Rishi Sunak is set to axe stamp duty on most homes on Wednesday in a temporary move designed to boost the flagging housing market. Whitehall sources said the Chancellor was ready to introduce a six-month stamp duty holiday as part of his mini-Budget designed to boost growth and jobs. Mr Sunak is understood to be considering raising the starting threshold for paying stamp duty from £125,000 to at least £300,000, and possibly as much as £500,000. On a property worth the national average of £248,000, the reduction would save a buyer £2,460. If the stamp duty threshold is raised as high as £500,000, this would be worth £15,000 to the home buyer.
Rishi Sunak will respond to growing fears of a surge in youth unemployment from Britain’s pandemic-scarred economy on Wednesday with a £2bn temporary job creation scheme for the under-25s. Amid evidence that the fallout from the Covid-19-enforced lockdown has hit vulnerable young workers harder than other age groups, the chancellor will use his summer statement to announce that the government will fund six-month job placements for an estimated 350,000 18 to 24-year-olds.
House of Lords
Very senior Lords have been heaping praise on the upper house’s new digital voting system – “PeerHub” – even suggesting they may keep the system in place once the pandemic is over, so elderly peers no longer have to spend hours in the palace waiting for votes that sometimes don’t happen, and queuing for when divisions are called. It could put London’s premier retirement home technological light years ahead of the Commons… Since electronic voting was introduced, Lords have been voting in record numbers from the comfort of their own home(s) – and getting £162 per click. Voting records consistently show turnouts of around 500 peers voting on each bill. The chamber, however, has 775 members… Despite the convenience of online voting, well over 200 members-per-vote are still refusing to do the job they were appointed to do.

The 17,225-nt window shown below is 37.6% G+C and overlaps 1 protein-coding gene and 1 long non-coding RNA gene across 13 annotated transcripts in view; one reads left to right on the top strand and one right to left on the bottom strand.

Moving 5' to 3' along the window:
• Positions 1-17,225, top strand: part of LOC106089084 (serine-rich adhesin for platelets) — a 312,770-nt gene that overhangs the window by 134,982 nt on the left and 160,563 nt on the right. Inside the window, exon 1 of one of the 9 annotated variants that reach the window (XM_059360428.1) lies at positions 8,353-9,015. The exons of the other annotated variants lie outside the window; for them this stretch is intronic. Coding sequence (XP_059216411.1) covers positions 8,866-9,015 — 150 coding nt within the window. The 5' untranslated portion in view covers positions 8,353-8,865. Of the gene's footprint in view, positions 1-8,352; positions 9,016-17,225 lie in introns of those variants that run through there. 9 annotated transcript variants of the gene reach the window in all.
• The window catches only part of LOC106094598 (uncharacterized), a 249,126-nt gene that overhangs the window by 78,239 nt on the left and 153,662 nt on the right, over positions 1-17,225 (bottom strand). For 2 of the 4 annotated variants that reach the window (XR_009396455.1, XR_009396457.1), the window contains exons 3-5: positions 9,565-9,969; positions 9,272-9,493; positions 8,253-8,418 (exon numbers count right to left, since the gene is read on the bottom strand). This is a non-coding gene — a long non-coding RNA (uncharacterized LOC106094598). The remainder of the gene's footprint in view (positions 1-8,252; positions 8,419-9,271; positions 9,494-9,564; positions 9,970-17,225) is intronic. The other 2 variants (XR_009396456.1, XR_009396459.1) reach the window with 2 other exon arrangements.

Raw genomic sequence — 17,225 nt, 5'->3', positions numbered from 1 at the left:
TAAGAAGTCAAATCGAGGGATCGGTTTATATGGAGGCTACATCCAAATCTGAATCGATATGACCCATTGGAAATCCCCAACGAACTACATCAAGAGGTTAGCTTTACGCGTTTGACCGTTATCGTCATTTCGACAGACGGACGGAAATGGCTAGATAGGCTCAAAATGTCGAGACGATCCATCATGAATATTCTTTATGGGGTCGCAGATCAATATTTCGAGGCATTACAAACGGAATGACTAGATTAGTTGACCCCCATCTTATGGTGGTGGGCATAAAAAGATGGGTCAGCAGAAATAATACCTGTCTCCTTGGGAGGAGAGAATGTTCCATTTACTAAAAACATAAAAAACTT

Dozens of care homes have been urgently investigated over “serious concerns” that staff and residents were left dangerously exposed to coronavirus, The Telegraph can disclose. During lockdown, urgent inspections were carried out by the Care Quality Commission (CQC) on around 50 homes where managers allegedly failed to follow safety procedures around coronavirus. Meanwhile, providers are now facing scores of compensation claims from families who blame negligence for the deaths of loved ones, it can be revealed.
Matt Hancock (Tuesday) today revealed the government will look again at whether people in England should wear face coverings or masks while out in public. Speaking in the House of Commons, the Health Secretary replied ‘yes’ when asked whether officials would reconsider the existing advice in England. Current rules say people must wear a covering over their nose and mouth when they are on public transport — but they aren’t mandatory anywhere else. In many countries, and increasingly so in Europe, people must wear them all the time when out in public. But Britain has resisted bringing in a wider policy.
A rare form of brain inflammation is one of several neurological disorders that appear to be tied to coronavirus, researchers have said. Specialists in London said they had seen a “concerning increase” in cases of acute disseminated encephalomyelitis (Adem), which involves a swelling of the brain and spinal cord. Symptoms include weakness in the arms or legs, unsteadiness and drowsiness. Nine cases were identified in Greater London in five weeks, all in adult patients with confirmed or suspected coronavirus.
Free hospital parking for all NHS staff will end once the coronavirus pandemic begins to ease, the government has confirmed. Health Secretary Matt Hancock announced on March 25 that the Government would cover the costs of car parking for NHS staff who he said were ‘going above and beyond every day’ at hospitals in England. But the Department of Health has now said that the scheme cannot continue indefinitely. Instead, free parking will continue only for ‘key patient groups and NHS staff in certain circumstances’ as the pandemic eases, although no further timeline has been given.
NHS healthcare workers need clarity over the future of free hospital parking after a health minister announced funding for it “cannot continue indefinitely”, a Liberal Democrat MP has said. Health Secretary Matt Hancock said on 25 March that the government would cover the parking costs of NHS staff who were “going above and beyond every day” during the coronavirus outbreak in England. But health minister Edward Argar has since said the government is looking at how long this support will “need” to go on.